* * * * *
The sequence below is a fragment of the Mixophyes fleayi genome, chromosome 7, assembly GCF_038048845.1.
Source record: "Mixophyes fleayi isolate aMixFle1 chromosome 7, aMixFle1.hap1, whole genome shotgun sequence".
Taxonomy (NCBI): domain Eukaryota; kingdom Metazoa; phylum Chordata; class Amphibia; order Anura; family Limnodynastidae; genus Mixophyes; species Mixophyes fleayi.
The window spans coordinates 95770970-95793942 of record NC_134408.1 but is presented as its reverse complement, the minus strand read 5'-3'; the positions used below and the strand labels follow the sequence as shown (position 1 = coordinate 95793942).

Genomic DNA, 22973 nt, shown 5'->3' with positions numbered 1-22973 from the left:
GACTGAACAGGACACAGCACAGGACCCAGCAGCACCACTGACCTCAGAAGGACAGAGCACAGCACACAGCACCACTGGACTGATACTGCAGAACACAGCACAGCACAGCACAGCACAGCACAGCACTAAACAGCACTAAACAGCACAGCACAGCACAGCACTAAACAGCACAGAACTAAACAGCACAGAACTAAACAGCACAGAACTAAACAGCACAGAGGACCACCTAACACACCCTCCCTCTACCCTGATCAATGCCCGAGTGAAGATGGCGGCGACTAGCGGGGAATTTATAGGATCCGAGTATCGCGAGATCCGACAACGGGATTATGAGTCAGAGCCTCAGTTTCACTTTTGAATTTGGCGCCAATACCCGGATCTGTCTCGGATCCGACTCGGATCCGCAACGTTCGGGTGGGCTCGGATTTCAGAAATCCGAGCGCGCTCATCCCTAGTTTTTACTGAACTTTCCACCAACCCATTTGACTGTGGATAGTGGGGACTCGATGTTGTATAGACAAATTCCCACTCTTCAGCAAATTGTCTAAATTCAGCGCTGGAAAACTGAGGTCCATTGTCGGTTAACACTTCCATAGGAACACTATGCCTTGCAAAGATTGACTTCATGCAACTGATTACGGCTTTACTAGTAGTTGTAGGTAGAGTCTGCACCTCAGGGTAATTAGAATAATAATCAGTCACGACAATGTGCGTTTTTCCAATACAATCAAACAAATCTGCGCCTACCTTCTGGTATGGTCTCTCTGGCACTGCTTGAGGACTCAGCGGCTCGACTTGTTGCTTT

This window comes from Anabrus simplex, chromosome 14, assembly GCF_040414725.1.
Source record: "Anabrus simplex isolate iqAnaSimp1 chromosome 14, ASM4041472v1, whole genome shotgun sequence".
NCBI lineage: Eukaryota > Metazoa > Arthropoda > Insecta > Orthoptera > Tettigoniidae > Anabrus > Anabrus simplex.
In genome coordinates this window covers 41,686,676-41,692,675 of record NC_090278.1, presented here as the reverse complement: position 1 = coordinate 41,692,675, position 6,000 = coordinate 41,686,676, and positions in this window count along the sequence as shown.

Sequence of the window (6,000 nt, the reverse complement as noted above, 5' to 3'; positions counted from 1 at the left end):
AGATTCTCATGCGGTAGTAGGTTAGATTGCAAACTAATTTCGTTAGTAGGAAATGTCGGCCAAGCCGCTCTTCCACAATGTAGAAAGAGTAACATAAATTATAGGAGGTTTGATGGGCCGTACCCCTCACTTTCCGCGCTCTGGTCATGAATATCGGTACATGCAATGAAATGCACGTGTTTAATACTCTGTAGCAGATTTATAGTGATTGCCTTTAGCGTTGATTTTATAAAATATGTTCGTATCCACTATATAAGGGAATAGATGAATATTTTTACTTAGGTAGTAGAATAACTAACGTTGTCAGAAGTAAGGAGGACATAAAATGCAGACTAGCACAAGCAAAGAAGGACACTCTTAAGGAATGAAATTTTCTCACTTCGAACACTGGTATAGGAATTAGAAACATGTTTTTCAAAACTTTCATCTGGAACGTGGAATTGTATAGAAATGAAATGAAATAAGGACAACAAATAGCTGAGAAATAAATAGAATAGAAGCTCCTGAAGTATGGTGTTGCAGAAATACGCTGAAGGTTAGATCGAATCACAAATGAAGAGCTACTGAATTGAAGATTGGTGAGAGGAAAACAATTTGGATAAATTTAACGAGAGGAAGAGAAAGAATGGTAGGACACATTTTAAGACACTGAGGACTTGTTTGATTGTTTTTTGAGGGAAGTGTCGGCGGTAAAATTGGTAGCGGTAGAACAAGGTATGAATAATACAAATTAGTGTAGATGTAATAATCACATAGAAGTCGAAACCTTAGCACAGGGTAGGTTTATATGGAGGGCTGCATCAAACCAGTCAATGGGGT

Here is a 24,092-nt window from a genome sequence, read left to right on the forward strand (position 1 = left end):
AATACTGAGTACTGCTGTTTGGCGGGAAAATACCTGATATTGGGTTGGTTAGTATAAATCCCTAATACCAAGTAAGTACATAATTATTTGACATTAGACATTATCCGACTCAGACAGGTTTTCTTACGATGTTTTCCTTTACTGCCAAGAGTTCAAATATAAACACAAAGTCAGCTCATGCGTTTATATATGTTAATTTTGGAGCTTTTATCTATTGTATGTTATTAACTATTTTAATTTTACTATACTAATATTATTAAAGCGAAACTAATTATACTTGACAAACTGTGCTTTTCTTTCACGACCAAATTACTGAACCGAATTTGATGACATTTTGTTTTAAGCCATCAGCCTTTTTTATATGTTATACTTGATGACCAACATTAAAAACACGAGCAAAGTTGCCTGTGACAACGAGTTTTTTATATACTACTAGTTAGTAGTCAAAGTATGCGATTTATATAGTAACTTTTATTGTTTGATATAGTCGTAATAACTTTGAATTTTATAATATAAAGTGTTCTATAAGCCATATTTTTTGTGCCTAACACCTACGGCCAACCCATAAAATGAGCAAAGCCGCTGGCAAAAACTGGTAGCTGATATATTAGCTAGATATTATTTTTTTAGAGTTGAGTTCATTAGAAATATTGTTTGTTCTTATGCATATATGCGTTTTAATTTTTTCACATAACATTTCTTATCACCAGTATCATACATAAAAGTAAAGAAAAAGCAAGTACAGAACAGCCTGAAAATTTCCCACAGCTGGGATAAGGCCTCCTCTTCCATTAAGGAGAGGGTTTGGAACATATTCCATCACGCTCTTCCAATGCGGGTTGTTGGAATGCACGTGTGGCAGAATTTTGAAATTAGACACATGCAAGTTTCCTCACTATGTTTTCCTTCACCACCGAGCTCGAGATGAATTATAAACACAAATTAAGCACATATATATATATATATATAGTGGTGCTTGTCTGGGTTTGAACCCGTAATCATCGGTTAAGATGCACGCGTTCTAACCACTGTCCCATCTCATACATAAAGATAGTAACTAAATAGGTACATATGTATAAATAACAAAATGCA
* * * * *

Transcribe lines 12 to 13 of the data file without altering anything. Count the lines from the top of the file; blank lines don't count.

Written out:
AGATTCTCATGCGGTAGTAGGTTAGATTGCAAACTAATTTCGTTAGTAGGAAATGTCGGCCAAGCCGCTCTTCCACAATGTAGAAAGAGTAACATAAATTATAGGAGGTTTGATGGGCCGTACCCCTCACTTTCCGCGCTCTGGTCATGAATATCGGTACATGCAATGAAATGCACGTGTTTAATACTCTGTAGCAGATTTATAGTGATTGCCTTTAGCGTTGATTTTATAAAATATGTTCGTATCCACTATATAAGGGAATAGATGAATATTTTTACTTAGGTAGTAGAATAACTAACGTTGTCAGAAGTAAGGAGGACATAAAATGCAGACTAGCACAAGCAAAGAAGGACACTCTTAAGGAATGAAATTTTCTCACTTCGAACACTGGTATAGGAATTAGAAACATGTTTTTCAAAACTTTCATCTGGAACGTGGAATTGTATAGAAATGAAATGAAATAAGGACAACAAATAGCTGAGAAATAAATAGAATAGAAGCTCCTGAAGTATGGTGTTGCAGAAATACGCTGAAGGTTAGATCGAATCACAAATGAAGAGCTACTGAATTGAAGATTGGTGAGAGGAAAACAATTTGGATAAATTTAACGAGAGGAAGAGAAAGAATGGTAGGACACATTTTAAGACACTGAGGACTTGTTTGATTGTTTTTTGAGGGAAGTGTCGGCGGTAAAATTGGTAGCGGTAGAACAAGGTATGAATAATACAAATTAGTGTAGATGTAATAATCACATAGAAGTCGAAACCTTAGCACAGGGTAGGTTTATATGGAGGGCTGCATCAAACCAGTCAATGGGGT

Here is a 24,092-nt window from a genome sequence, read left to right on the forward strand (position 1 = left end):